Despite pain, Cabrera returns for Tigers
Leyland questions Red Sox's thinking on inside pitches
BOSTON -- Miguel Cabrera returned to the Tigers lineup Thursday, two days after a Junichi Tazawa fastball off his left hand knocked him out of the game.
Cabrera started the game in his usual spot at first base, batting fourth. He went 1-for-4 with a key double, scoring one of the game's two runs in the Tigers' 2-0 victory over the Red Sox.
Cabrera missed Wednesday's game with lingering soreness around the base of his left thumb, which was where the pitch struck him. He indicated he was having trouble swinging without pain.
Manager Jim Leyland didn't indicate that Cabrera is pain-free, but he's well enough to play.
"It feels sore," Cabrera said after the game. "Today, it feels a bit better. "I took some swings in the cage. I said I can play like that."
Cabrera hit was key, a fourth-inning line drive to right field in which Cabrera took second base when it bounced away from right fielder Josh Reddick for an error. That allowed Cabrera to advance to third on Carlos Guillen's groundout and score on Ryan Raburn's two-out infield single.
Cabrera made another key play with a runner on first and one out an inning earlier, when he knocked down Reddick's drive and threw to second base from the ground for the force out. That prevented a run when Victor Martinez followed with a single.
Leyland still doesn't want to say much publicly about Tuesday's fracas that developed out of the hit-by-pitch. But when he read pitching coach John Farrell's comments about pitching inside to Cabrera, he was puzzled.
A piece in the Boston Herald from Wednesday quotes Farrell saying that throwing inside pitches to Cabrera was their strategy.
"First and foremost, we threw a couple of fastballs up and in to Miguel the last couple of nights," Farrell told the paper. "There's a reason why he wears an arm pad. And there is a hole up and in there that many pitchers try to exploit.
"That's no different in this series. I think the pitch [Tuesday], if you looked at the replay, that was actually between home plate and the batter's box. Yes, it was elevated. But it wasn't like it was thrown at him. There was execution of a pitch. He's on top of the plate, plus he dives out over the plate. That's his hitting style."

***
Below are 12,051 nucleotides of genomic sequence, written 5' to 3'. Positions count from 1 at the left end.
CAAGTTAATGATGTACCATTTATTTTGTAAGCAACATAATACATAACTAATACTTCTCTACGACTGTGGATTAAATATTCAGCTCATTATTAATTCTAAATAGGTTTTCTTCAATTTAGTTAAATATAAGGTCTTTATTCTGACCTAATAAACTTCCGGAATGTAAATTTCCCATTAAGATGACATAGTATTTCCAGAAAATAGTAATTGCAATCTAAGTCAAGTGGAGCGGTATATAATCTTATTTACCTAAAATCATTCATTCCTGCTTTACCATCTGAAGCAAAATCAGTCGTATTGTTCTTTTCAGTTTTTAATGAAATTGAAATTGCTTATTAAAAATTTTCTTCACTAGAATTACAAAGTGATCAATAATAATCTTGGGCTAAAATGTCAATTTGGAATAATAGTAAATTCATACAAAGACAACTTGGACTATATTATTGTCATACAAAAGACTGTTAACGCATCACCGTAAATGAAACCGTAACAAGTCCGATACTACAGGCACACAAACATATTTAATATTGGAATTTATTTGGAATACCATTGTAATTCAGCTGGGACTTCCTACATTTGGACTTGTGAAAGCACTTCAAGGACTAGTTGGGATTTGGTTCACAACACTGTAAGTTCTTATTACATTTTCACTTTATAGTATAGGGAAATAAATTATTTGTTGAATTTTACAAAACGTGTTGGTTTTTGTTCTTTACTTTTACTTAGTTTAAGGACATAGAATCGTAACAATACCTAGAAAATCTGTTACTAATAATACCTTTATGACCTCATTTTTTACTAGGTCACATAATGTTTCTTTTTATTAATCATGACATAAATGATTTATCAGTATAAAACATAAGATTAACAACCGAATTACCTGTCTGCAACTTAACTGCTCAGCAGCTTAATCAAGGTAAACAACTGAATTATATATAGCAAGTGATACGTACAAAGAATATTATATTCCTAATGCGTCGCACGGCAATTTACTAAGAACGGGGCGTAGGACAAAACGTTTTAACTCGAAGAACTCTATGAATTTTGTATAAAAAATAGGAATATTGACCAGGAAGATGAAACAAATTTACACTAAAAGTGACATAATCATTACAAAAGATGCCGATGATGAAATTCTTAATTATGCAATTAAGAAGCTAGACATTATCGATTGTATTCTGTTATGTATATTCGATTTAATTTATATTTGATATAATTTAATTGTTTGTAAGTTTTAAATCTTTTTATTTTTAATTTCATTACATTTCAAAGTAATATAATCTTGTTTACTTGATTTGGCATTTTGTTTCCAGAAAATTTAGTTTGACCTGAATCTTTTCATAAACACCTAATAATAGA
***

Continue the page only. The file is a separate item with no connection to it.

Leyland doesn't question that, and neither he nor many of the Tigers believe Tazawa was trying to hit Cabrera intentionally. What Leyland wondered is whether the same strategy wouldn't apply to Kevin Youkilis and others.
"I kind of agree with it," Leyland said. "But what I didn't understand was, when I look at Youkilis and [Dustin] Pedroia, Youkilis had an armpad on that looked like an inner tube. And Pedroia's got an armpad on. And they dive. So we're not supposed to pitch them in? I understand the comments, but I didn't understand the point.
"What's the armpad have to do with it? Their guys got armpads. Our guys got armpads. Theirs are red. Mine's blue. What's the difference? I assume what he means is that if he was pitching against Pedroia or Youkilis, he'd pitch inside, which makes a lot of sense."
Youkilis entered Thursday tied for fourth among American League hitters in hit-by-pitches with 10. Detroit's Brandon Inge ranked second with 14. Cabrera has been hit five times.
Jason Beck is a reporter for MLB.com. This story was not subject to the approval of Major League Baseball or its clubs.